Early Aston Martins varied in detail specification, but one stood far above the rest: the Ulster, named after the venue of Britain’s oldest road race, the Tourist Trophy. Only 21 of these fabulous machines were produced for customers between 1934 and 1935, with a few extras for the works team to race.
Aston Martin owed its existence to competition and was started by two former racing cyclists, Robert Bamford and Lionel Martin, who appeared independently in car trials and hill climbs racing small Singer sports cars soon after the end of the First World War.
Martin was a more aggressive driver and often forced his car to the very limit of its power – so much so that he often had engine trouble. Bamford was just the man to help. Between them, Bamford and Martin resolved to build their own car, incorporating all the good qualities of the Singer, notably its nimble handling, and hopefully avoiding its faults, the main one being its lack of reliability. But, most important, their new machine had to be a road car which could also be raced. It took its name, Aston Martin, from Martin’s early exploits with a Singer at the Aston Clinton hill climb in Buckinghamshire.
Martin was a gregarious fellow with many sporting friends. Inevitably, Bamford and Martin began building cars for them and by 1921, no meeting at the national racetrack, Brooklands, was complete without Aston Martins in the paddock. They were never quite as fast as the chief competition because they were really intended for use on the road and weighed more than spartan track cars of the day. In any case, Martin was a big chap and liked a sturdy chassis beneath him.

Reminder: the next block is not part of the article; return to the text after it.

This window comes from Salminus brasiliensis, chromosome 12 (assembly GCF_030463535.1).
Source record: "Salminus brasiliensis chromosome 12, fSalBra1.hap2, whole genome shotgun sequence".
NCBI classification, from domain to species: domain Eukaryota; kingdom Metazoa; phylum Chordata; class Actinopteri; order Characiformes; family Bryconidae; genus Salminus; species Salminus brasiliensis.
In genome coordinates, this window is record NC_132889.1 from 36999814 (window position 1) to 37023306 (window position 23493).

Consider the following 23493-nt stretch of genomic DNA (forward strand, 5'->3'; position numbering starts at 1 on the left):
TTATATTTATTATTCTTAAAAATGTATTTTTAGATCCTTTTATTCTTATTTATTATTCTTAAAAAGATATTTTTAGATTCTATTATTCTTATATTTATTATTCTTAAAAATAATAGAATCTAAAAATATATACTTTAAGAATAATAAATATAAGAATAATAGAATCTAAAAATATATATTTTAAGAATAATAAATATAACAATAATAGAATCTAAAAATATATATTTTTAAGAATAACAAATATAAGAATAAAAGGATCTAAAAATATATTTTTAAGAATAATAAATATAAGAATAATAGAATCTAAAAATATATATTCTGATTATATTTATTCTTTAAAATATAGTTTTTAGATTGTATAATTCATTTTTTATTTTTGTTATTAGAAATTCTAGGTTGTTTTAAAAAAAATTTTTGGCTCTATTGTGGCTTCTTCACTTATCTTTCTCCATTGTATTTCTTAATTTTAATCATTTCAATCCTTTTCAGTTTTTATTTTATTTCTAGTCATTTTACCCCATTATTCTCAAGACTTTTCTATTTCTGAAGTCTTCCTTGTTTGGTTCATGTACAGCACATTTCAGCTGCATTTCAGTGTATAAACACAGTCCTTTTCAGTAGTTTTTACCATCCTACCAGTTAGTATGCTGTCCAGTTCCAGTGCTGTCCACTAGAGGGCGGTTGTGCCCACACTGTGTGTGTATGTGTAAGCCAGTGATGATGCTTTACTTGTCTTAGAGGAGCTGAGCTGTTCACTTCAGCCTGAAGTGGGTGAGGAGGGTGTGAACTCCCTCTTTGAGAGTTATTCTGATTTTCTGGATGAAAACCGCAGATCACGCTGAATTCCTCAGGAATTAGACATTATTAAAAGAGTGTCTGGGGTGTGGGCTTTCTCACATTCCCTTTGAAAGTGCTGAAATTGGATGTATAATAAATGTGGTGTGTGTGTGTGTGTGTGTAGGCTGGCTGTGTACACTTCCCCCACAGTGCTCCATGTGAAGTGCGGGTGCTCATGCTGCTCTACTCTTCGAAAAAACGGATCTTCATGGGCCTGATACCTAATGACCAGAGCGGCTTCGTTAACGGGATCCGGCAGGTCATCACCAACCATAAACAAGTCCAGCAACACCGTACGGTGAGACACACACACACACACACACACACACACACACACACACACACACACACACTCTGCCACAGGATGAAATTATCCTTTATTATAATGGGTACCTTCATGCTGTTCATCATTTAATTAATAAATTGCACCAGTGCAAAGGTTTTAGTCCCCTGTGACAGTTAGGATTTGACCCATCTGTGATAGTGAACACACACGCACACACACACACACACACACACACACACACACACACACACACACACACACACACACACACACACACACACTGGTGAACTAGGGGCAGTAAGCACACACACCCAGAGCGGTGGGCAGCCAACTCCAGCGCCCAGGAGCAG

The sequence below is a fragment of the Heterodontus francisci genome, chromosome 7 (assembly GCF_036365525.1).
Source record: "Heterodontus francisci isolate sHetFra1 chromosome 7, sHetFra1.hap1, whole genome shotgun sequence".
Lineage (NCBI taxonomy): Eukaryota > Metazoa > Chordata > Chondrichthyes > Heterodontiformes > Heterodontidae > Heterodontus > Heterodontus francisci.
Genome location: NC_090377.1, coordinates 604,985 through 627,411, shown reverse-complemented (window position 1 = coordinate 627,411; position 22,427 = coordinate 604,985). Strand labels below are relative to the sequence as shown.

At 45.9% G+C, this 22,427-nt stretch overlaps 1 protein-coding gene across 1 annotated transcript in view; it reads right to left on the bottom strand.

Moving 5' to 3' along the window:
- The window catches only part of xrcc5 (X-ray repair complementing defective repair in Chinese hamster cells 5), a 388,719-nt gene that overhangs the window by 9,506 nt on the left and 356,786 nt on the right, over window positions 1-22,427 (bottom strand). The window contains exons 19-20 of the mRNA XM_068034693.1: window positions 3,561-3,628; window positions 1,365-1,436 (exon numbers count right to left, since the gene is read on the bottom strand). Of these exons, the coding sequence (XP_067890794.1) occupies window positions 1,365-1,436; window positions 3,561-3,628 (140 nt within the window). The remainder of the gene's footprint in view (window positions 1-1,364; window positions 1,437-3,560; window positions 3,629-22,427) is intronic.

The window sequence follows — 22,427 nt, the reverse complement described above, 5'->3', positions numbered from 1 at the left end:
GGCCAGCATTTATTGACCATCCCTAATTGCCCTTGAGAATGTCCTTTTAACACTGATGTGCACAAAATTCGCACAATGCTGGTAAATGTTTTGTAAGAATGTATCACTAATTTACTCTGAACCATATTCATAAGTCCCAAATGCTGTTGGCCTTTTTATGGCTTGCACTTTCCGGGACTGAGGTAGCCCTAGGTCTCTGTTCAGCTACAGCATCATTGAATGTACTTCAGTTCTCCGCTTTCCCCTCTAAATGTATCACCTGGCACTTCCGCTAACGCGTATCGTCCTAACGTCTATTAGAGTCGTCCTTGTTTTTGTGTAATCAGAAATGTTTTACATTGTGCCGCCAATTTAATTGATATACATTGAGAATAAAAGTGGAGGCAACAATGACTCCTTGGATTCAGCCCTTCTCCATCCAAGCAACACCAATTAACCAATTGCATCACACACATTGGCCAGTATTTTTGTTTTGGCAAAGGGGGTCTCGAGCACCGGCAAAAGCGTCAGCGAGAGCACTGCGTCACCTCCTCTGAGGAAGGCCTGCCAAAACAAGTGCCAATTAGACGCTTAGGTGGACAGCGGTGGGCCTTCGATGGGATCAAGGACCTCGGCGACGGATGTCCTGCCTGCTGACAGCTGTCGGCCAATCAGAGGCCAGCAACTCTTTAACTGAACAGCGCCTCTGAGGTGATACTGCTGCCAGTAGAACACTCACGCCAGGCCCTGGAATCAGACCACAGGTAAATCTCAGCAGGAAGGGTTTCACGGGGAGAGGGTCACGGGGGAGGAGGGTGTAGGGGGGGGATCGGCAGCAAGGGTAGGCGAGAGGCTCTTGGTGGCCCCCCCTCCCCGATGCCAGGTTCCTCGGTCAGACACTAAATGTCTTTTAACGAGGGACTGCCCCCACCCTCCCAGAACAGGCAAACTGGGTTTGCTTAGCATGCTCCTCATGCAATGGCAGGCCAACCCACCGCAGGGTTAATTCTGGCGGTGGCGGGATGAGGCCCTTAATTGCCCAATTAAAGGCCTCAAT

But despite their weight, Astons could always be relied upon to put on a good performance. Both Bamford or Martin ran their business for pleasure rather than profit so it was hardly surprising the firm nearly went bust in 1925.
The general feeling was that there should always be a place for such a marque in Britain and it was revived in 1926 by two society enthusiasts. They appointed as managing director a man who will always be remembered as the ‘Father of Aston Martin’ – Augustus Cesari Bertelli. He was a gifted Italian mechanic. Along with his partner WS Renwick they produced a new Aston Martin, a two-seater, with a new 1.5-litre single overhead cam four-cylinder engine. Bertellis’ good humour and tact stood them in good stead making them a favourite with customers. Needless to say, such customers entered all the best races and Bertelli was able to offer just what they wanted: almost limitless variations on the 1.5-litre four-cylinder engine and chassis that gave Aston Martins their character.
By this time the company was seriously involved in sportscar racing and trials, and were successful at Le Mans. Around this time a two-seater Le Mans was introduced.
The Ulster was effectively a replica of the works racing cars. The Ulster became the greatest of the early Astons, not only because it was the last and most highly developed of the original 1.5-litre machines, but because it was the closest to an outright racing car. For a small car weighing nearly 1016kg, it displayed a remarkable turn of speed thanks to its highly tuned and beautifully built overhead camshaft dry sump engine. It had four forward gears and a live rear axle. A top speed of 161km/h was claimed.
All great things must come to an end however and Bertelli retired in 1936. From then on Aston Martin lurched from one financial crisis to the next, frequently surviving thanks only to the heroic efforts of an enthusiastic English clientele.